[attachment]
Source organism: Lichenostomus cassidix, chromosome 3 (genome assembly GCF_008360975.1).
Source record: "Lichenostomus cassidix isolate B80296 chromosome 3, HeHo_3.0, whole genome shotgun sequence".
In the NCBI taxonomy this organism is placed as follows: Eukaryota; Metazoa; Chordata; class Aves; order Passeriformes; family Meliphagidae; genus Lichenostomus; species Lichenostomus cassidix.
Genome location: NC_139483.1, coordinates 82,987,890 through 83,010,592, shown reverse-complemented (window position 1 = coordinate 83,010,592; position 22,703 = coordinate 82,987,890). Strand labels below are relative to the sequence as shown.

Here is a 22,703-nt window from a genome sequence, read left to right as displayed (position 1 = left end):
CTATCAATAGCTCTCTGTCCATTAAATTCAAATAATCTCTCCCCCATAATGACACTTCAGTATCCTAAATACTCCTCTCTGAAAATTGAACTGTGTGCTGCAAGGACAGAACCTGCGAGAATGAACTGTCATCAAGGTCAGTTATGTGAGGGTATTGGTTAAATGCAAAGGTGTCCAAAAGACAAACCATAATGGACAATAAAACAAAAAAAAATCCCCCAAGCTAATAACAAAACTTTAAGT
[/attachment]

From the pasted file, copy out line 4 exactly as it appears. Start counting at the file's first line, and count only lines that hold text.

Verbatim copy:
Genome location: NC_139483.1, coordinates 82,987,890 through 83,010,592, shown reverse-complemented (window position 1 = coordinate 83,010,592; position 22,703 = coordinate 82,987,890). Strand labels below are relative to the sequence as shown.